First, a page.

This sentence is wrong because it contains a double negative:
"She hasn't never been to London."
Can I use the word "ever" in this kind of sentence? Yes!
She hasn't ever been to London.
Don't ever lie to me!
Not ever = never
But not ever is much less common, and you cannot move it to the front as you can with never.
Never have I ...
How precise do you need to be? I'd just say
The circle is in the top-left corner of the rectangle.
If I needed to be precise then I'd set up a system of coordinates.
The expression "off to" is used in the phrase "off to one side". This has a negative meaning of "not central".
The garden has a lawn in the middle and a tree off ...
Your proposed correction to the sentence
She hasn't never been to London.
is correct. Just leave out the not.
As for your other doubts it is perfectly in order to use ever in an affirmative
I have never done X
I haven't ever done X
The parallel questions also work
Have you never done X?
Haven't you ever done X?
These are equivalent too.
 Sort [by extension].
 We came [by the back road].
In these examples "by" is a preposition functioning as head of the bracketed PPs (preposition phrases).
In  the PP is an adjunct expressing how something is to be sorted.
In  the PP is a complement of "came". PPs expressing path are complements because they
have to be ...
The first option sounds better to my ears, but either option is grammatically correct. But I would go so far as to say the second option is somewhat awkward. I think when you have an adverb that is five syllables long, you usually put it after the verb. And by putting the adverb after the verb, you're putting slightly more emphasis on the adverb by virtue of ...
You are quite right. The sentence "She hasn't never been to London" is incorrect because of the juxtaposition of two negatives "not" (contracted) and "never". You can correct this in any of your three suggested ways: remove the first negative ("she has never"), remove the second ("she hasn't") or make the ...
No, “right upstairs” does not mean they definitely live on the closest floor above you. In these contexts, “right” means somewhere between “very close” and “not far away”. It is used when someone wants to emphasize that a location, thing, or person is nearby.
Maybe it is surprising that a location is close:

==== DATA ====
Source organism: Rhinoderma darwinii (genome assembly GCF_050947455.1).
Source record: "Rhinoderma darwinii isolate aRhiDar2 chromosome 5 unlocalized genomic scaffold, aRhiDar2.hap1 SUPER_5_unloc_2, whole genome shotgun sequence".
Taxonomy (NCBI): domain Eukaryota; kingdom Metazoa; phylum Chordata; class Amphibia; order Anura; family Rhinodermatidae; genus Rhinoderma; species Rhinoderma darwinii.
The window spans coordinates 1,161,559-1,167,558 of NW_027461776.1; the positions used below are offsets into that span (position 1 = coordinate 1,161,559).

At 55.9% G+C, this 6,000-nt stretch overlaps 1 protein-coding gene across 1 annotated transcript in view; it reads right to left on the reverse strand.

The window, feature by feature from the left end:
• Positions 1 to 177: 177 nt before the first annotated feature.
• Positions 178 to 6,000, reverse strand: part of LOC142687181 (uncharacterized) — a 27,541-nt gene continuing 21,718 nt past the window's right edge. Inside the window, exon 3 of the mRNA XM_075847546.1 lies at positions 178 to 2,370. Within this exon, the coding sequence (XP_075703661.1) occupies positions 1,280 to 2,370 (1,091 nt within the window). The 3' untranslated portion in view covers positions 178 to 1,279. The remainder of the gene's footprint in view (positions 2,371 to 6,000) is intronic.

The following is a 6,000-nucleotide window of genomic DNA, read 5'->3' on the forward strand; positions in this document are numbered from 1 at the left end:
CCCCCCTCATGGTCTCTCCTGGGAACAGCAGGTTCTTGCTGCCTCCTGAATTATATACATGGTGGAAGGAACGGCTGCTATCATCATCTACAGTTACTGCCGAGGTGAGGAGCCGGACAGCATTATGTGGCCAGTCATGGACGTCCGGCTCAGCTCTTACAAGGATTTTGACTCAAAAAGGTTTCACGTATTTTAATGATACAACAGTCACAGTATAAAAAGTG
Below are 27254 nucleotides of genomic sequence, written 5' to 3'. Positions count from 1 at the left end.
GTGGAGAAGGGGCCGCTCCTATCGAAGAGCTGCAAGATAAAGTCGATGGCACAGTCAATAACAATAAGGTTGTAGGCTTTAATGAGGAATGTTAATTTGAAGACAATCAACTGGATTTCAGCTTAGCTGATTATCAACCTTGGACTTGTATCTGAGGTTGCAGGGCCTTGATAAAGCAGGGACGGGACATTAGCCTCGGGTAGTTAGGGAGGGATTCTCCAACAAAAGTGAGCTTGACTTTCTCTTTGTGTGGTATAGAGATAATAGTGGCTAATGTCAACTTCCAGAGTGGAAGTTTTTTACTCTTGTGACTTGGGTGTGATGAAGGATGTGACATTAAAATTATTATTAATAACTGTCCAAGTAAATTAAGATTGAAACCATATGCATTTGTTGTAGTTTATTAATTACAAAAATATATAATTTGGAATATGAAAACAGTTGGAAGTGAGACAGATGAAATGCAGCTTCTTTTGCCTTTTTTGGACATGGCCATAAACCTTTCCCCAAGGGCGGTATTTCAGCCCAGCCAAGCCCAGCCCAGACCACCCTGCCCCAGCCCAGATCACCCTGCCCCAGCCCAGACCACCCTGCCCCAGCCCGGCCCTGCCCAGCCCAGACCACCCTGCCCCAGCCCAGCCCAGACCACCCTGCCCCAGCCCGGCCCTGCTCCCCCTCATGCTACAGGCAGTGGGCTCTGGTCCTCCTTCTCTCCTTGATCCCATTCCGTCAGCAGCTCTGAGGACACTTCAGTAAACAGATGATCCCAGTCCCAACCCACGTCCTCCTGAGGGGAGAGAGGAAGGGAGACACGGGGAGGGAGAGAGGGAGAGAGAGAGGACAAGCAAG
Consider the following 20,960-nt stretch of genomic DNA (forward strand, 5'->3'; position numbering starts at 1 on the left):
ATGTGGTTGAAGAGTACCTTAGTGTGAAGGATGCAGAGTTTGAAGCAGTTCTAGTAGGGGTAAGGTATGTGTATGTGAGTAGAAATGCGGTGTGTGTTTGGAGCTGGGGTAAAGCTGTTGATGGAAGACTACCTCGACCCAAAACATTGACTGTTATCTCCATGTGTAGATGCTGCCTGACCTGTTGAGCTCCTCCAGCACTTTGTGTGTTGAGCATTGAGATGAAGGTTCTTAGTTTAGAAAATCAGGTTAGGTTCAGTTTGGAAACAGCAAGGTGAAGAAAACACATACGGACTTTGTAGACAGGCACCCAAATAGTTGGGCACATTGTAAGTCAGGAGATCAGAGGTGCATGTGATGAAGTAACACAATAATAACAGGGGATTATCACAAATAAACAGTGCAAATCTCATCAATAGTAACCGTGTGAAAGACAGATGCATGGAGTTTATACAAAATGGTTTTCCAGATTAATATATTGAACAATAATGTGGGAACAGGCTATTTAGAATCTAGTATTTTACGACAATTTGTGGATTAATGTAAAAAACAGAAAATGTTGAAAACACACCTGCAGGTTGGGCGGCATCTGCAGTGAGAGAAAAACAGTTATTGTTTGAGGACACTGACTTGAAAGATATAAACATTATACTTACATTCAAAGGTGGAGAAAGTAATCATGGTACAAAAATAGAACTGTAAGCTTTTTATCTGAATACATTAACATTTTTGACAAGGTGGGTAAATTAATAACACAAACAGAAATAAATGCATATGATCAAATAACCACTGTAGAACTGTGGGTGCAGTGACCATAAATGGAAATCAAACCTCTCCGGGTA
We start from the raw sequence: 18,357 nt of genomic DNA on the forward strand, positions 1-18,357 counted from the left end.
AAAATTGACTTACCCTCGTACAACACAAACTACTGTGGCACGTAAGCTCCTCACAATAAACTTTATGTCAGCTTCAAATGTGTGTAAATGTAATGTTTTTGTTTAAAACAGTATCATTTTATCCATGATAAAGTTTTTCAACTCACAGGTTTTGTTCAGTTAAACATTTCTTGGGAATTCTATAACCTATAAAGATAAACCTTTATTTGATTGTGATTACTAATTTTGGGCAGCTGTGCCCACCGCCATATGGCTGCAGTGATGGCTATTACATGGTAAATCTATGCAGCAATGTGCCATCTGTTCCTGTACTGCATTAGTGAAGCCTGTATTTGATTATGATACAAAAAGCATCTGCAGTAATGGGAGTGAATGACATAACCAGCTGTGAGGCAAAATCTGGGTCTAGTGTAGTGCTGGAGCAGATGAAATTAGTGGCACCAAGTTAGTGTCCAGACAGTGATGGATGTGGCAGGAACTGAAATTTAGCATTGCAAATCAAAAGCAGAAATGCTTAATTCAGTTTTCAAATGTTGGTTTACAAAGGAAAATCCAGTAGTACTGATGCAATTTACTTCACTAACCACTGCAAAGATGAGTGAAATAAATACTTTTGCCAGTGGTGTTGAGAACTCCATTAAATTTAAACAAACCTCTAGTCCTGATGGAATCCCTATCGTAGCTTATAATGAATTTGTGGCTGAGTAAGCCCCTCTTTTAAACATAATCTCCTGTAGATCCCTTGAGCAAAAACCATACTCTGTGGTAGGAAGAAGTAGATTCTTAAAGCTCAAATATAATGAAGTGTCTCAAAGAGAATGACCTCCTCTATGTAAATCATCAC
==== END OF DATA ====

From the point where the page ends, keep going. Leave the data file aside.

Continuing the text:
Wow, I can’t believe I met someone in London that ...
Dictionaries show that 'only' can mean either:
limited to not more than, OR is not anything other than, the people, things, amount, or activity stated
Only (Cambridge Dictionary)
Translators of technical documents, instructions, etc, should make sure they understand the exact intent of the original-language writer. If the instructions are intended to state ...
Turn on the white light assumes that there are lights of different colours and you want the person to choose the white light.
Turn on the light whitely - I have never heard anyone say this, nor do I expect to. It sounds wrong in English.
I do not know what it would mean to do something whitely. Maybe you are dressed as a ghost in a white sheet when you turn ...
“Keen” is not a synonym of “interested.”
In your example, it has the sense (quoting from MW) of “intense.”
It is distinguishing between “mildly,” “moderately,” and “greatly” interested. “Keenly” clarifies the degree of interest.
For the first sentence:
Does more modify the verb care or the preposition about?
More modifies the verb care.
For the second sentence:
What word does more modify?
It also modifies the verb care.
The preposition about:
Can I use more to modify about?
Last question: is there any general rule?
Yes. In this case, you want to put this adverb as close to ...
way out is usually used to mark the route to the exit. way is an abstract concept, not a real thing. It could be a doorway, a corridor, a path, a stair, or any combination other these things.
road and door are real things: you can see that a door is a door, a road is a road etc, so the is no need to include the word door on a sign that is attached to a door.